Secondly, proverbs have often been visually depicted in a variety of media, including paintings, etchings, and sculpture. Jakob Jordaens painted a plaque with a proverb about drunkenness above a drunk man wearing a crown, titled The King Drinks. Probably the most famous examples of depicting proverbs are the different versions of the paintings Netherlandish Proverbs by the father and son Pieter Bruegel the Elder and Pieter Brueghel the Younger, the proverbial meanings of these paintings being the subject of a 2004 conference, which led to a published volume of studies (Mieder 2004a). The same father and son also painted versions of The Blind Leading the Blind, a Biblical proverb. These and similar paintings inspired another famous painting depicting some proverbs and also idioms (leading to a series of additional paintings), such as Proverbidioms by T. E. Breitenbach. Another painting inspired by Bruegel’s work is by the Chinese artist, Ah To, who created a painting illustrating 81 Cantonese sayings. Corey Barksdale has produced a book of paintings with specific proverbs and pithy quotations. The British artist Chris Gollon has painted a major work entitled “Big Fish Eat Little Fish”, a title echoing Bruegel’s painting Big Fishes Eat Little Fishes.
A study of school students found that students remembered proverbs better when there were visual representations of proverbs along with the verbal form of the proverbs.
A bibliography on proverbs in visual form has been prepared by Mieder and Sobieski (1999). Interpreting visual images of proverbs is subjective, but familiarity with the depicted proverb helps.
Some artists have used proverbs and anti-proverbs for titles of their paintings, alluding to a proverb rather than picturing it. For example, Vivienne LeWitt painted a piece titled “If the shoe doesn’t fit, must we change the foot?”, which shows neither foot nor shoe, but a woman counting her money as she contemplates different options when buying vegetables.
In 2018, 13 sculptures depicting Maltese proverbs were installed in open spaces of downtown Valletta.
Cartoonists, both editorial and pure humorists, have often used proverbs, sometimes primarily building on the text, sometimes primarily on the situation visually, the best cartoons combining both. Not surprisingly, cartoonists often twist proverbs, such as visually depicting a proverb literally or twisting the text as an anti-proverb. An example with all of these traits is a cartoon showing a waitress delivering two plates with worms on them, telling the customers, “Two early bird specials… here ya go.”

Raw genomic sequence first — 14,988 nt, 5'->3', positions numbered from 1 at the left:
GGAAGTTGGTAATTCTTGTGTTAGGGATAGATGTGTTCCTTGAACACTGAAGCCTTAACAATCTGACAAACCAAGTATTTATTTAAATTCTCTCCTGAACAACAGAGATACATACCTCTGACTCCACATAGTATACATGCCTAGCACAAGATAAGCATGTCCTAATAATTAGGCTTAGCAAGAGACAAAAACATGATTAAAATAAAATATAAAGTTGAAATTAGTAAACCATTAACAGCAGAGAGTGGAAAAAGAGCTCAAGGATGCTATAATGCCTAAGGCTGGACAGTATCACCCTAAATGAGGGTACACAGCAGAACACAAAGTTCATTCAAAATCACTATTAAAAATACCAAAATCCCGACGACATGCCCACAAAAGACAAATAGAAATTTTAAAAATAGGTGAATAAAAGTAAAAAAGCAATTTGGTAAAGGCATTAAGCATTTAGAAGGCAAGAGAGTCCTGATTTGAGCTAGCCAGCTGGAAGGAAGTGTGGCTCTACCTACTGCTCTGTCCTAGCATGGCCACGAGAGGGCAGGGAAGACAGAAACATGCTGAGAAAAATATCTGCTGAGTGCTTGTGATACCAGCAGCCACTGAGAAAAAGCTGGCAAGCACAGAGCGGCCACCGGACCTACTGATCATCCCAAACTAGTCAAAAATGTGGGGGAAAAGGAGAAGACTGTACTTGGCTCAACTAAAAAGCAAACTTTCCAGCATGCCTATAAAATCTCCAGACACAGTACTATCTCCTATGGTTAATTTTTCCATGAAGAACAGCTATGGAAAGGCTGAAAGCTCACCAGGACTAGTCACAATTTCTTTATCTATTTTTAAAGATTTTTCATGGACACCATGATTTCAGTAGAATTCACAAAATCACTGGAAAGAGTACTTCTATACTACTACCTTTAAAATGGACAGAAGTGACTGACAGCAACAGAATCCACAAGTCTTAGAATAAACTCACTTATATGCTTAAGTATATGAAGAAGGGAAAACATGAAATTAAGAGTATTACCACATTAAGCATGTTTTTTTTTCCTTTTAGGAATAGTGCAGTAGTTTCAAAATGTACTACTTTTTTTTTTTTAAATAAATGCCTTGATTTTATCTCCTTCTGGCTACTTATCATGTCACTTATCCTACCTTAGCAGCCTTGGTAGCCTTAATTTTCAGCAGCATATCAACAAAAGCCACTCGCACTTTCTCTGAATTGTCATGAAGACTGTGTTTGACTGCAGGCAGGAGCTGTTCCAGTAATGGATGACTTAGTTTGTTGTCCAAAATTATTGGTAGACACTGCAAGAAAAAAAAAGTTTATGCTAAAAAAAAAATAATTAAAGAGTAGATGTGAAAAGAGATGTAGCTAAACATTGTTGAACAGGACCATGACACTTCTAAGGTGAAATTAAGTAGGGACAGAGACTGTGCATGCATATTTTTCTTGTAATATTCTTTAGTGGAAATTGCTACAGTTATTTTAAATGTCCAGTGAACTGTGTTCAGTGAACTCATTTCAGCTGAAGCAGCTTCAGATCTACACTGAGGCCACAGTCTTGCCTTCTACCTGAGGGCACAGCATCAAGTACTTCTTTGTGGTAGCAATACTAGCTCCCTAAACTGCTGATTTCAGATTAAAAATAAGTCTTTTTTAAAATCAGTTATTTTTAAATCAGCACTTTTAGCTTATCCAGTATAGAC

The traditional Three wise monkeys were depicted in Bizarro with different labels. Instead of the negative imperatives, the one with ears covered bore the sign “See and speak evil”, the one with eyes covered bore the sign “See and hear evil”, etc. The caption at the bottom read “The power of positive thinking.” Another cartoon showed a customer in a pharmacy telling a pharmacist, “I’ll have an ounce of prevention.” The comic strip The Argyle Sweater showed an Egyptian archeologist loading a mummy on the roof of a vehicle, refusing the offer of a rope to tie it on, with the caption “A fool and his mummy are soon parted.” The comic One Big Happy showed a conversation where one person repeatedly posed part of various proverb and the other tried to complete each one, resulting in such humorous results as “Don’t change horses… unless you can lift those heavy diapers.”
Editorial cartoons can use proverbs to make their points with extra force as they can invoke the wisdom of society, not just the opinion of the editors. In an example that invoked a proverb only visually, when a US government agency (GSA) was caught spending money extravagantly, a cartoon showed a black potlabeled “Congress” telling a black kettle labeled “GSA”, “Stop wasting the taxpayers’ money!” It may have taken some readers a moment of pondering to understand it, but the impact of the message was the stronger for it.
Cartoons with proverbs are so common that Wolfgang Mieder has published a collected volume of them, many of them editorial cartoons. For example, a German editorial cartoon linked a current politician to the Nazis, showing him with a bottle of swastika-labeled wine and the caption “In vino veritas”.
One cartoonist very self-consciously drew and wrote cartoons based on proverbs for the University of Vermont student newspaper The Water Tower, under the title “Proverb place”.
A few of the many proverbs adapted and used in advertising include:
- “Live by the sauce, dine by the sauce” (Buffalo Wild Wings)
- “At D & D Dogs, you can teach an old dog new tricks” (D & D Dogs)
- “If at first you don’t succeed, you’re using the wrong equipment” (John Deere)
- “A pfennig saved is a pfennig earned.” (Volkswagen)
- “Not only absence makes the heart grow fonder.” (Godiva Chocolatier)
- “Where Hogs fly” (Grand Prairie AirHogs) baseball team
- “Waste not. Read a lot.” (Half Price Books)